Washington Elementary Chess Championships

Last weekend, I went to the WA Elem. Chess Championships. There, I dealt with shorter time control, inexperienced judges, and more.

This year, the State tournament took place in a rodeo in Pasco, WA.

Of course, we were not sitting in an out door rodeo. We had a roof over ourselves, and the moment we walked out of the arena, it felt like we were in a conference center.

They had air conditioning, food, everything you expect. Except that we were in the middle of the desert.


The first problem we ran into in Pasco was a bull it was huge and was holding up the traffic. I could see damage for a long time, cars trampled… A few problems with my little April 28th joke. On bull? Trampled cars? No way!

Okay, to reality. The first problem we ran into was that the hotel room that we had reserved was a non-smoking room, but they gave us a smoking room! We had to go find another hotel, and we ended up staying up until 11:00 PM on the night before State.

Luckily, we didn’t run into any problems until we got to the Trac Center, which was hosting State.


When we got to the Trac Center, we signed in and found a table. But, we were supposed to sign in the night before. We were only one of the hundred families that didn’t sign in. That did pose a problem though, which was that everybody now needed to sign in, and it took them forever to get the pairings set up, let alone start the first round.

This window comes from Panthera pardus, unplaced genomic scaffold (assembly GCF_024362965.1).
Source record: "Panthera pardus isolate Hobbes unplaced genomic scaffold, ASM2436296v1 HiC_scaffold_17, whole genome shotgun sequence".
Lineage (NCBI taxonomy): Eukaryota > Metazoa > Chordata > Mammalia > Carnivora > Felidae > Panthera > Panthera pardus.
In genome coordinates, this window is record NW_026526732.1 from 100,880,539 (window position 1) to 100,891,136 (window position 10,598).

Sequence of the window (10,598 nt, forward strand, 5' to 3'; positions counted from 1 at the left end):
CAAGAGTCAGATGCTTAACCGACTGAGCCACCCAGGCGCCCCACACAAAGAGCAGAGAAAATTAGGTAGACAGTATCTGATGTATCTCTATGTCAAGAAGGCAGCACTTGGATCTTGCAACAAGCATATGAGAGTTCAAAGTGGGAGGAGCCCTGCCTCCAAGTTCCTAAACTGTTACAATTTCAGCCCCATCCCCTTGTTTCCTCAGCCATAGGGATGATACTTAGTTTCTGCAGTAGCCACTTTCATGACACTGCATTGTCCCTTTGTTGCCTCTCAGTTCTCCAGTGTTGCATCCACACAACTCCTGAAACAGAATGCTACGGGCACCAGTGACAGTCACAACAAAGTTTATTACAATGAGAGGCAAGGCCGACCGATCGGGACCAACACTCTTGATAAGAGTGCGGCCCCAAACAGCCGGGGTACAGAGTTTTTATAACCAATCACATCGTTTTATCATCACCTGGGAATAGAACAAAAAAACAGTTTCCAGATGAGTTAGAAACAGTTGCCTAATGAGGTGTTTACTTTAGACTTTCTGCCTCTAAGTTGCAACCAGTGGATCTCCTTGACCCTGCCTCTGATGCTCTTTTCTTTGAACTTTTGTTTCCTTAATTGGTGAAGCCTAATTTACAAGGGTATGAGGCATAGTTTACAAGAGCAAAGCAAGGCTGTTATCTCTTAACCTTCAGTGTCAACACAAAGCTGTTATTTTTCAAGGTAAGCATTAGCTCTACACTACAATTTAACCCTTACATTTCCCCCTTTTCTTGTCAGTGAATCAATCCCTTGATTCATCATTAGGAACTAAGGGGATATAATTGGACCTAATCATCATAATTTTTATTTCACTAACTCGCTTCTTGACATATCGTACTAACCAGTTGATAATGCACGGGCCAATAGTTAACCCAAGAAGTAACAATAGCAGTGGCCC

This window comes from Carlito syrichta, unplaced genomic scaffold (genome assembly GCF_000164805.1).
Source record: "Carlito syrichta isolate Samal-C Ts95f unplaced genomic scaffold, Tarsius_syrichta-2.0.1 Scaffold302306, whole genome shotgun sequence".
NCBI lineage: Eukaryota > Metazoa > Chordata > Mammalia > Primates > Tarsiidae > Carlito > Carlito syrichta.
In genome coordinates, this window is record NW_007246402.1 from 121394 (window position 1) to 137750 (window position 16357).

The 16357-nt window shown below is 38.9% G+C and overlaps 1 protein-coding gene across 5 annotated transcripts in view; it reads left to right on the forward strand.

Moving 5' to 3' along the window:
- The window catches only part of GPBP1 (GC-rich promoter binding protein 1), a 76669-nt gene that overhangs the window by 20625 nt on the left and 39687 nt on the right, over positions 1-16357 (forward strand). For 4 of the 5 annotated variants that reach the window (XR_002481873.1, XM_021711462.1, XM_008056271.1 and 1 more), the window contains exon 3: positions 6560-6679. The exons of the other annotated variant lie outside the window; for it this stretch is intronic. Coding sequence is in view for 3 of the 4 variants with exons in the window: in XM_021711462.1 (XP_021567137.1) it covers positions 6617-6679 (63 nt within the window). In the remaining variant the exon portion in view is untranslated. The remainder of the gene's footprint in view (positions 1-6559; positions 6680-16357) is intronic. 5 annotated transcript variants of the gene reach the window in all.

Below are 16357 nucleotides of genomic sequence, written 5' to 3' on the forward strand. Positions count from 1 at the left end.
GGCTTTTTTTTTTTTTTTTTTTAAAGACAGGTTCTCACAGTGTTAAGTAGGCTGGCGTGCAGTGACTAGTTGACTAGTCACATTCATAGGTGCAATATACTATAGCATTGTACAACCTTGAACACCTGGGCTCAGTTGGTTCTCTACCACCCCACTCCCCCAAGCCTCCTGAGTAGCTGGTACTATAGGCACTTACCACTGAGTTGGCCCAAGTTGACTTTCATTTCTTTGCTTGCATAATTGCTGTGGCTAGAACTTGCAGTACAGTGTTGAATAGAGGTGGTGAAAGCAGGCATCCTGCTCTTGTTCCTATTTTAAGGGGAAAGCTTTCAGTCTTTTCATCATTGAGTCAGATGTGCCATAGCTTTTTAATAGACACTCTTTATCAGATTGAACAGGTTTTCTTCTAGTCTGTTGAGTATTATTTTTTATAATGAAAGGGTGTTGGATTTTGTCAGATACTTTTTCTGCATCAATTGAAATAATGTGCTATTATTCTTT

Once the first round finally started, I took my PDA in and got it all set up so that I could record my moves that I played with it. But, right before the round started, a judge came up to meĀ  and said that I couldn’t use it. He said I could only use a Monroi. I ended up losing that game on time, because it takes me longer to notate by hand, and we had less time than I was used to.

The thing is, when I write down the moves I make, which is called notating, by hand, I have to go through a brain process. This process was taught to me by my coaches for the 2-hour games, and it turns out, only for the 2-hour games.

And the reason I couldn’t use this process? Because I was playing games where each side had 25 minutes, not 2 hours.

After the first round, I went with my dad to go talk to the tournament director about using my Dell PDA. He said it was fine with him, but it also had to be fine with the tournament director. My dad said that he had thought that the guy we were talking to was the TD, but it turns out he was the tournament organizer, not the TD. We got the actual TD to sign our “pass” for using the PDA.


That was really the last major problem that occurred during the WA Elem. Chess Championships for me. That is, except for the hundreds of little problems that popped up in my games.


From all this, I learned that I need to be able to cope with different situations, talk it out, and take advantage of my rights.

If I had not talked to the judge, I probably would have had 1 out of 5 points, instead of my 3 out of 5 that I had in the end.


Now, the next major tournament I have is the National Elementary Chess Championships, and I’ll keep you updated on that!